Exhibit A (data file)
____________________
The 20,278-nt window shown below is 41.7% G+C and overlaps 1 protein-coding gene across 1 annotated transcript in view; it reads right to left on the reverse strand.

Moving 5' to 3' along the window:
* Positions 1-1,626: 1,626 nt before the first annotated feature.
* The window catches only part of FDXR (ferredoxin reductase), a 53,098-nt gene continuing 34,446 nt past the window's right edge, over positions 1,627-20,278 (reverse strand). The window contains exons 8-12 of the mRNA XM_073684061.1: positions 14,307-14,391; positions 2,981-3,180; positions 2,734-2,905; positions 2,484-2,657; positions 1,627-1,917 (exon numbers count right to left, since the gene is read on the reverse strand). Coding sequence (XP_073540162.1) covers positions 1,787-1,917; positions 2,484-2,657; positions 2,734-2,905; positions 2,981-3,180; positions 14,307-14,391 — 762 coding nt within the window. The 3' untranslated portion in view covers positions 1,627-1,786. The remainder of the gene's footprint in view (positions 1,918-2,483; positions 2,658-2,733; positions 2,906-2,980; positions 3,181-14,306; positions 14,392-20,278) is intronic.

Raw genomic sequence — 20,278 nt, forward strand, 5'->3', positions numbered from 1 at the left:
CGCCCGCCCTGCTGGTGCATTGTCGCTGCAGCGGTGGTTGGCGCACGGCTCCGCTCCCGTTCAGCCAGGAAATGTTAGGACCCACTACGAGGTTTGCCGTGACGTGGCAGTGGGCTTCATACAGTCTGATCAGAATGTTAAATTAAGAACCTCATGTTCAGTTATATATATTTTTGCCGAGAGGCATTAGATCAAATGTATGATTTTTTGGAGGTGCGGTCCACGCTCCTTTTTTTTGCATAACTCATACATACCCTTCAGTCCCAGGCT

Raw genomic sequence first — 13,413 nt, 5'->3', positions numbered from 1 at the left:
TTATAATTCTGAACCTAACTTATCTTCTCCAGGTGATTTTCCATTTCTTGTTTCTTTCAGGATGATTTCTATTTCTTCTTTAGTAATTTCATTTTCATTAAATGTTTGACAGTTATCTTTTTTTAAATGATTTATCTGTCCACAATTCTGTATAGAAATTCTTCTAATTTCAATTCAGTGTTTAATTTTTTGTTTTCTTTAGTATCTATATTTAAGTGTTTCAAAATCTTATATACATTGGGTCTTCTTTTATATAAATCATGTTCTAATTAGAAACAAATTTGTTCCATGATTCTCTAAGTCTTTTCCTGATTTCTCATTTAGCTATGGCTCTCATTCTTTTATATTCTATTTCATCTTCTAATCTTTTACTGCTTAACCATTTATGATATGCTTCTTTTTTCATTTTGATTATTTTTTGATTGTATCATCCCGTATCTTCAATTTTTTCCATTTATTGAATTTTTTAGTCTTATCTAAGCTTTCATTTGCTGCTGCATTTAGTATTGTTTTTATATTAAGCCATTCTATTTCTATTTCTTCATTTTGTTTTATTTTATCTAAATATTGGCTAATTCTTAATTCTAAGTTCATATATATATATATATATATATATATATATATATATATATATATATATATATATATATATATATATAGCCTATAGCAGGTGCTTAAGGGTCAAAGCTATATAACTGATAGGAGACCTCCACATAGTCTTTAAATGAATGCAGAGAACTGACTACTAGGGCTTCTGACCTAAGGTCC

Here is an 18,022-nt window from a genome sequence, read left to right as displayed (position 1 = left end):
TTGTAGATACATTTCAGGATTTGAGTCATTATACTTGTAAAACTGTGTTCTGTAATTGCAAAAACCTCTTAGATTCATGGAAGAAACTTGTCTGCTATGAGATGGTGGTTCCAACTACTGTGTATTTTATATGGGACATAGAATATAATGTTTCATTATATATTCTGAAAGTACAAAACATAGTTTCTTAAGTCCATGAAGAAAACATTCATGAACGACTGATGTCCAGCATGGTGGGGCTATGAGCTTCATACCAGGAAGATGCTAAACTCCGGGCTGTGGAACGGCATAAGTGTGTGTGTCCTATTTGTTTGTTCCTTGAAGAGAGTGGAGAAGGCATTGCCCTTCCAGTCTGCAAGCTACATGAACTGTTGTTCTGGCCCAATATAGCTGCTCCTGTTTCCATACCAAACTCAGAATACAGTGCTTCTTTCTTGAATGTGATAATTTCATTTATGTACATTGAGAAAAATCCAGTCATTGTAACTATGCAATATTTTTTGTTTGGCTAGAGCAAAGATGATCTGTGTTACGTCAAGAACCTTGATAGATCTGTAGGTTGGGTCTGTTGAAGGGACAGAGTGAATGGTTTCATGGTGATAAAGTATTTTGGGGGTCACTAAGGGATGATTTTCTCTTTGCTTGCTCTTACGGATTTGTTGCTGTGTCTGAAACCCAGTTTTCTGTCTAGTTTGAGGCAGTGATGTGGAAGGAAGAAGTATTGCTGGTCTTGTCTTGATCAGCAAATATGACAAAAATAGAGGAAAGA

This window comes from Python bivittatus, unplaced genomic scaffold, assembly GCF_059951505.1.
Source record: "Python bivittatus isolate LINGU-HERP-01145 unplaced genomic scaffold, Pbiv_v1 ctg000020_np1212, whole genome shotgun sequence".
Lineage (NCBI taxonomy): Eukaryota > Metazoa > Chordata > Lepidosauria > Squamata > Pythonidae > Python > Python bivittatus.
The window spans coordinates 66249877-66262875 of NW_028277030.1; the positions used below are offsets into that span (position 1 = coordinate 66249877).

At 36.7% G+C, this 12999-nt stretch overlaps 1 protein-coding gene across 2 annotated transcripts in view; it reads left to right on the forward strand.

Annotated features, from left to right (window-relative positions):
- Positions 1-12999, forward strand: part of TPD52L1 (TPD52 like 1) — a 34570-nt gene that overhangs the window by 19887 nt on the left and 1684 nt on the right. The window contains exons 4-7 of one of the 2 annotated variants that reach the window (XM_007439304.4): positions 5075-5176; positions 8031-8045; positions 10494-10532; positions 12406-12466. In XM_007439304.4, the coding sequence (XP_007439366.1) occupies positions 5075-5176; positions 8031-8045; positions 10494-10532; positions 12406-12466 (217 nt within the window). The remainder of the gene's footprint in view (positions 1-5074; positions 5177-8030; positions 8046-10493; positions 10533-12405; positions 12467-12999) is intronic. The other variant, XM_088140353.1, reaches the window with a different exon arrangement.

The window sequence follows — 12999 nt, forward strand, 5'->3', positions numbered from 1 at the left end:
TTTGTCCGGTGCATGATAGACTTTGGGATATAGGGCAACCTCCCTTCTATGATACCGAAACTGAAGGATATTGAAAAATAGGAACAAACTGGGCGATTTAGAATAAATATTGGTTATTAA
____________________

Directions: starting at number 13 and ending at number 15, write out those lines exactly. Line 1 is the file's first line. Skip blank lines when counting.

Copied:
Lineage (NCBI taxonomy): Eukaryota > Metazoa > Chordata > Lepidosauria > Squamata > Pythonidae > Python > Python bivittatus.
The window spans coordinates 66249877-66262875 of NW_028277030.1; the positions used below are offsets into that span (position 1 = coordinate 66249877).

At 36.7% G+C, this 12999-nt stretch overlaps 1 protein-coding gene across 2 annotated transcripts in view; it reads left to right on the forward strand.